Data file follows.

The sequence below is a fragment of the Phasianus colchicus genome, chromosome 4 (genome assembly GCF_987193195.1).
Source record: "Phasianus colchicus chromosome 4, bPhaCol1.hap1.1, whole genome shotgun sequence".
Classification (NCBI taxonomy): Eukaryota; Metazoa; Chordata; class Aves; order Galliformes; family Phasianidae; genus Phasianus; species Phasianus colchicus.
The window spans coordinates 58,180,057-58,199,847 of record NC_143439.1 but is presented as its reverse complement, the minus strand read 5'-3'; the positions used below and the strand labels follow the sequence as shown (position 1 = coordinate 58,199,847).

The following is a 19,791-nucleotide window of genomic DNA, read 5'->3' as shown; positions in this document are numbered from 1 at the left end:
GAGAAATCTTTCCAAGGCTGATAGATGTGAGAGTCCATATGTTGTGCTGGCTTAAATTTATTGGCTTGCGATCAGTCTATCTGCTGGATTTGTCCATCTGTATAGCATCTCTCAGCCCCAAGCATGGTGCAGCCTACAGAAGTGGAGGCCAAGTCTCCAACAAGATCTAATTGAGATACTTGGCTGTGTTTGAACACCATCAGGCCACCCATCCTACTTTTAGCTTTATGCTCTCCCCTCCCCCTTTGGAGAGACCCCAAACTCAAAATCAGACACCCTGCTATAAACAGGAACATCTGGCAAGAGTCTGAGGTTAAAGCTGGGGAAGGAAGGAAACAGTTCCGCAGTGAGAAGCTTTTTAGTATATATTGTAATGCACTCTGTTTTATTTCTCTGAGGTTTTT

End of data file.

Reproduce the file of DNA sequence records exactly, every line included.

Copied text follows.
The sequence below is a fragment of the Phasianus colchicus genome, chromosome 4 (genome assembly GCF_987193195.1).
Source record: "Phasianus colchicus chromosome 4, bPhaCol1.hap1.1, whole genome shotgun sequence".
Classification (NCBI taxonomy): Eukaryota; Metazoa; Chordata; class Aves; order Galliformes; family Phasianidae; genus Phasianus; species Phasianus colchicus.
The window spans coordinates 58,180,057-58,199,847 of record NC_143439.1 but is presented as its reverse complement, the minus strand read 5'-3'; the positions used below and the strand labels follow the sequence as shown (position 1 = coordinate 58,199,847).

The following is a 19,791-nucleotide window of genomic DNA, read 5'->3' as shown; positions in this document are numbered from 1 at the left end:
GAGAAATCTTTCCAAGGCTGATAGATGTGAGAGTCCATATGTTGTGCTGGCTTAAATTTATTGGCTTGCGATCAGTCTATCTGCTGGATTTGTCCATCTGTATAGCATCTCTCAGCCCCAAGCATGGTGCAGCCTACAGAAGTGGAGGCCAAGTCTCCAACAAGATCTAATTGAGATACTTGGCTGTGTTTGAACACCATCAGGCCACCCATCCTACTTTTAGCTTTATGCTCTCCCCTCCCCCTTTGGAGAGACCCCAAACTCAAAATCAGACACCCTGCTATAAACAGGAACATCTGGCAAGAGTCTGAGGTTAAAGCTGGGGAAGGAAGGAAACAGTTCCGCAGTGAGAAGCTTTTTAGTATATATTGTAATGCACTCTGTTTTATTTCTCTGAGGTTTTT